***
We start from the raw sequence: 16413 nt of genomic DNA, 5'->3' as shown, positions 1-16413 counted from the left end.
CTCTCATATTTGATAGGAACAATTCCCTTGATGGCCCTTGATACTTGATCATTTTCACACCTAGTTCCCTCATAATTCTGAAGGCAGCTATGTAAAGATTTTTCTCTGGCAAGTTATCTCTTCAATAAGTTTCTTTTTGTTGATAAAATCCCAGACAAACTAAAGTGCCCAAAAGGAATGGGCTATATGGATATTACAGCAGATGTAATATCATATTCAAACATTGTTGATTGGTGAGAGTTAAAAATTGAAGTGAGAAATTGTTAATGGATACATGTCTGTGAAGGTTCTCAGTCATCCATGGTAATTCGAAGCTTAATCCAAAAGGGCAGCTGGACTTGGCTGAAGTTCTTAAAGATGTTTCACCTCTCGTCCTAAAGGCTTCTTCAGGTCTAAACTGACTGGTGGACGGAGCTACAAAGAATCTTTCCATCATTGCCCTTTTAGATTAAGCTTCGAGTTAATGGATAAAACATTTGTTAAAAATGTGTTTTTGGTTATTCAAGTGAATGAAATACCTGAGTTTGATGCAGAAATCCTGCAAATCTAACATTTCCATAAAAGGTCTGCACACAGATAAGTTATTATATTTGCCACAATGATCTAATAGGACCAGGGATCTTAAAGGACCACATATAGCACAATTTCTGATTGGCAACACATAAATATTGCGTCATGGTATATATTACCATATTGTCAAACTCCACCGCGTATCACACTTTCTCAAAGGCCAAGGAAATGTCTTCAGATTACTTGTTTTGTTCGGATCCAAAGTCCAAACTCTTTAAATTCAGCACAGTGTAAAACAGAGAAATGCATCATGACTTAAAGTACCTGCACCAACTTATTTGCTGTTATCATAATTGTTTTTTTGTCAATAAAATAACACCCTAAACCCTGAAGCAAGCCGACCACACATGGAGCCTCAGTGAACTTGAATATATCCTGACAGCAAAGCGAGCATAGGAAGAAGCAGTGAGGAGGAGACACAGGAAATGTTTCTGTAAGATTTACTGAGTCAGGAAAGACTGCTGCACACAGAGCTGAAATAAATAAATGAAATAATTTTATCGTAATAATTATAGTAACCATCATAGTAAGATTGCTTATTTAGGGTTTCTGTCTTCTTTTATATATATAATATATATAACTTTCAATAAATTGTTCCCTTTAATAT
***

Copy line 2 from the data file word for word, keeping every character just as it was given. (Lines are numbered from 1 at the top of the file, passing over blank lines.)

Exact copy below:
CTCTCATATTTGATAGGAACAATTCCCTTGATGGCCCTTGATACTTGATCATTTTCACACCTAGTTCCCTCATAATTCTGAAGGCAGCTATGTAAAGATTTTTCTCTGGCAAGTTATCTCTTCAATAAGTTTCTTTTTGTTGATAAAATCCCAGACAAACTAAAGTGCCCAAAAGGAATGGGCTATATGGATATTACAGCAGATGTAATATCATATTCAAACATTGTTGATTGGTGAGAGTTAAAAATTGAAGTGAGAAATTGTTAATGGATACATGTCTGTGAAGGTTCTCAGTCATCCATGGTAATTCGAAGCTTAATCCAAAAGGGCAGCTGGACTTGGCTGAAGTTCTTAAAGATGTTTCACCTCTCGTCCTAAAGGCTTCTTCAGGTCTAAACTGACTGGTGGACGGAGCTACAAAGAATCTTTCCATCATTGCCCTTTTAGATTAAGCTTCGAGTTAATGGATAAAACATTTGTTAAAAATGTGTTTTTGGTTATTCAAGTGAATGAAATACCTGAGTTTGATGCAGAAATCCTGCAAATCTAACATTTCCATAAAAGGTCTGCACACAGATAAGTTATTATATTTGCCACAATGATCTAATAGGACCAGGGATCTTAAAGGACCACATATAGCACAATTTCTGATTGGCAACACATAAATATTGCGTCATGGTATATATTACCATATTGTCAAACTCCACCGCGTATCACACTTTCTCAAAGGCCAAGGAAATGTCTTCAGATTACTTGTTTTGTTCGGATCCAAAGTCCAAACTCTTTAAATTCAGCACAGTGTAAAACAGAGAAATGCATCATGACTTAAAGTACCTGCACCAACTTATTTGCTGTTATCATAATTGTTTTTTTGTCAATAAAATAACACCCTAAACCCTGAAGCAAGCCGACCACACATGGAGCCTCAGTGAACTTGAATATATCCTGACAGCAAAGCGAGCATAGGAAGAAGCAGTGAGGAGGAGACACAGGAAATGTTTCTGTAAGATTTACTGAGTCAGGAAAGACTGCTGCACACAGAGCTGAAATAAATAAATGAAATAATTTTATCGTAATAATTATAGTAACCATCATAGTAAGATTGCTTATTTAGGGTTTCTGTCTTCTTTTATATATATAATATATATAACTTTCAATAAATTGTTCCCTTTAATAT